Adam Smith
within nation states
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Faith And Rationality
Faith
Faith
and rationality are two ideologies that exist in varying degrees of conflict or compatibility. Rationality is based on reason or facts. Faith
Faith
is belief in inspiration, revelation, or authority
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Religious Epistemology
Religious epistemology as a broad label covers any approach to epistemological questions from a religious perspective, or attempts to understand the epistemological issues that come from religious belief. The questions which epistemologists may ask about any particular belief also apply to religious beliefs and propositions: whether they seem rational, justified, warranted, reasonable, based on evidence and so on. Religious views also influence epistemological theories, such as in the case of Reformed epistemology.[1] Reformed epistemology has developed in contemporary Christian religious epistemology, as in the work of Alvin Plantinga (born 1932), William P. Alston (1921-2009), Nicholas Wolterstorff (born 1932) and Kelly James Clark,[2] as a critique of and alternative to the idea of "evidentialism" of the sort proposed by W. K
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Historical Theology
Historical theology as a branch of theology investigates the socio-historical and cultural mechanisms that give rise to theological ideas, statements, and systems. The field focuses on the relationship between theology and its contexts, as well as on the major theological or philosophical influences upon the figures and topics studied. Its methodological foundation and aims are similar to those used by intellectual historians researching historical epistemology, particularly those such as Matthew Daniel Eddy, who investigate the cultural connections between theology and other disciplines that existed in the past.[1]Contents1 See also 2 Further reading 3 References 4 External linksSee also[edit]History of Christianity Alister McGrathFurther reading[edit]Finlayson, R. A. The Story of Theology. Second ed. London: Tyndale Press, 1969. 70 p. SBN 85111-029-0 Richardson, Alan. Creeds in the Making: a Short Introduction to the History of Christian Doctrine. Reissued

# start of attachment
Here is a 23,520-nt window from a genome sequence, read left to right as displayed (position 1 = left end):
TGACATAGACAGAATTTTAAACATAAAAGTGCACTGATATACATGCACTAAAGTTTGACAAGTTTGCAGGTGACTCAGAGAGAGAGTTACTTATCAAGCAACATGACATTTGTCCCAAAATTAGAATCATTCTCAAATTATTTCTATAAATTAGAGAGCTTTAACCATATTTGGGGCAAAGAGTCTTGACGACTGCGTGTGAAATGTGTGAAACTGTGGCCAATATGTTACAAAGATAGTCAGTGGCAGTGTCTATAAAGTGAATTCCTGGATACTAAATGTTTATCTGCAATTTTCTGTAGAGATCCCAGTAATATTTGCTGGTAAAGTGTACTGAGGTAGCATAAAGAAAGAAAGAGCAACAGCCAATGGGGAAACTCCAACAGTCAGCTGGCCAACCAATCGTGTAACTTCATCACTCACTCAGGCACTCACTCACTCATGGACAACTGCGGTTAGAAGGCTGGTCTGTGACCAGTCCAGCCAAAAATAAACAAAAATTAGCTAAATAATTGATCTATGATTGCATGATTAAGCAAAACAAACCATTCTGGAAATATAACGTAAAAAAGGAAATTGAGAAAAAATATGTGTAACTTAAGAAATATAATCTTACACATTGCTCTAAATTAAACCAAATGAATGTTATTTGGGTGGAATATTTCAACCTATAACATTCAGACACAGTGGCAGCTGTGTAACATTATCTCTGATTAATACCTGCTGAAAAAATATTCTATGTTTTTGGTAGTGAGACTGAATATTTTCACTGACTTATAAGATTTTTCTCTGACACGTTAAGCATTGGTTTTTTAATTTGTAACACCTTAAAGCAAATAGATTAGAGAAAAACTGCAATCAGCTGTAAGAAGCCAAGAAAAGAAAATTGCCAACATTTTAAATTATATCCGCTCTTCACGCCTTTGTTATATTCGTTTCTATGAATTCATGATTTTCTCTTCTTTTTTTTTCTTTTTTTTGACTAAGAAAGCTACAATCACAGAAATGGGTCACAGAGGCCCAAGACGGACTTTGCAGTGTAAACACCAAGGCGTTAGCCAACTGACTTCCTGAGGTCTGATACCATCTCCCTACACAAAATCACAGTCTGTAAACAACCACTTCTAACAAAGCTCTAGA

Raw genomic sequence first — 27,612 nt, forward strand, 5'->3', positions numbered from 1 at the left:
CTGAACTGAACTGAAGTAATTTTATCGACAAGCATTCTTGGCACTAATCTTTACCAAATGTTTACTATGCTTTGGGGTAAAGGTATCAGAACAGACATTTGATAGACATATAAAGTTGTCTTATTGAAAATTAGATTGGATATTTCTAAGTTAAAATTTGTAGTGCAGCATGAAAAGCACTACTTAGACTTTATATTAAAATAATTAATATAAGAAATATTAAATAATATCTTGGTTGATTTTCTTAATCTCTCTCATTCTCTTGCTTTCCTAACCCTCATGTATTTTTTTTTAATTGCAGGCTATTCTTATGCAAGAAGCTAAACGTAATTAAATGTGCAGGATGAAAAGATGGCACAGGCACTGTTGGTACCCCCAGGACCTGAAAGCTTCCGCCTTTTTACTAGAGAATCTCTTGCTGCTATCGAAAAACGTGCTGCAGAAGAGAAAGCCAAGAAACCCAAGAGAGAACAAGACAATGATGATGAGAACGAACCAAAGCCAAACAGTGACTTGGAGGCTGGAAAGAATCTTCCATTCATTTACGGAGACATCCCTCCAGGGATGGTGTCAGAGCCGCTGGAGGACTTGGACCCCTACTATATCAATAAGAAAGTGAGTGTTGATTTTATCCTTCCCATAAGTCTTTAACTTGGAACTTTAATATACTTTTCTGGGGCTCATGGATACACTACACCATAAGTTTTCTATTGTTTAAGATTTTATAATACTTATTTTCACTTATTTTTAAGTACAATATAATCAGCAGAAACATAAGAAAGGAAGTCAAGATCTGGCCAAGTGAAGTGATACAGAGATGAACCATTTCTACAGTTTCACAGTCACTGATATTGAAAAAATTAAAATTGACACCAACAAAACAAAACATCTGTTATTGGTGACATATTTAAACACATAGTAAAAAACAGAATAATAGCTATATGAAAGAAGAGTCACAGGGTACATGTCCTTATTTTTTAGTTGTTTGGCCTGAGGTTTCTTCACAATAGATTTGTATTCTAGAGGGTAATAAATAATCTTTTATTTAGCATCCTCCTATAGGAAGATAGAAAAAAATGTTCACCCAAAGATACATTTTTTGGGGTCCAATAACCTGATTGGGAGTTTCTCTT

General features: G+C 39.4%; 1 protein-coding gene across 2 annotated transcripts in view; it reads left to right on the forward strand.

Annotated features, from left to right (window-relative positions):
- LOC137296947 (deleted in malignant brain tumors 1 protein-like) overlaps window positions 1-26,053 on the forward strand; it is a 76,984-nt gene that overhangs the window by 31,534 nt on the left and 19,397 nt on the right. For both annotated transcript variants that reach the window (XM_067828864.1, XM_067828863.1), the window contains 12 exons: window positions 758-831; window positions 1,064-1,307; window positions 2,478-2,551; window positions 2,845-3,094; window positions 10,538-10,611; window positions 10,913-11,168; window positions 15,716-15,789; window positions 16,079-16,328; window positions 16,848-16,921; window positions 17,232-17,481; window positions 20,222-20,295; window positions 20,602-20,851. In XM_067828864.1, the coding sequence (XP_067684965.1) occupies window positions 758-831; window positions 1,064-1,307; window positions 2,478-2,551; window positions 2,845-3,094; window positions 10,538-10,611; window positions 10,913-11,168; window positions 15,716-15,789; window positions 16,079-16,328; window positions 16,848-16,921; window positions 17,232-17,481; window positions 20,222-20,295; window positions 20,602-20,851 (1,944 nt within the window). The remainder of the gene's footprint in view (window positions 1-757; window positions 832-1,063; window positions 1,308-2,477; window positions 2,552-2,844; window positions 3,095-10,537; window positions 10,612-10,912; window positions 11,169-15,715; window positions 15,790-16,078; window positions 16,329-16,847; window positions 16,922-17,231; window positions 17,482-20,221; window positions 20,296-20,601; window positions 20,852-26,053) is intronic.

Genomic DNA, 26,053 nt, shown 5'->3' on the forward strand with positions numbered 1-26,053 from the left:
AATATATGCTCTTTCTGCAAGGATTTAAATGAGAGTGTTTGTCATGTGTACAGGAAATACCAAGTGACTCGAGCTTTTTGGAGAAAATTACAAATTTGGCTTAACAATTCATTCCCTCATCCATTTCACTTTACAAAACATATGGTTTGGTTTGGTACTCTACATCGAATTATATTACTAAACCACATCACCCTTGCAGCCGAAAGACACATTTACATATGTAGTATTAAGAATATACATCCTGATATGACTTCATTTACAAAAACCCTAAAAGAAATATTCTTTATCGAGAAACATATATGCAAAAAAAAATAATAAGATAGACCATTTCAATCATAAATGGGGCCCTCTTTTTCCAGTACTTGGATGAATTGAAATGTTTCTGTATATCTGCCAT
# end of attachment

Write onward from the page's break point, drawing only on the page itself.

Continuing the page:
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Alma Mater
Alma mater
Alma mater
(Latin: alma "nourishing/kind", mater "mother"; pl. [rarely used] almae matres) is an allegorical Latin
Latin
phrase for a university or college. In English, this is largely a U.S. usage referring to a school or university from which an individual has graduated or to a song or hymn associated with a school.[1] The phrase is variously translated as "nourishing mother", "nursing mother", or "fostering mother", suggesting that a school provides intellectual nourishment to its students.[2] Fine arts will often depict educational institutions using a robed woman as a visual metaphor. Before its current usage, Alma mater
Alma mater
was an honorific title for various Latin
Latin
mother goddesses, especially Ceres or Cybele,[3] and later in Catholicism for the Virgin Mary
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Christian Apologetics
Christian apologetics
Christian apologetics
(Greek: ἀπολογία, "verbal defence, speech in defence")[1] is a branch of Christian theology
Christian theology
that aims to present historical, reasoned, and evidential bases for Christianity, defending it against objections.[2] Christian apologetics
Christian apologetics
have taken many forms over the centuries, starting with Paul the Apostle
Paul the Apostle
in the early church and Patristic writers such as Origen, Augustine of Hippo, Justin Martyr
Justin Martyr
and Tertullian, then continuing with writers such as Thomas Aquinas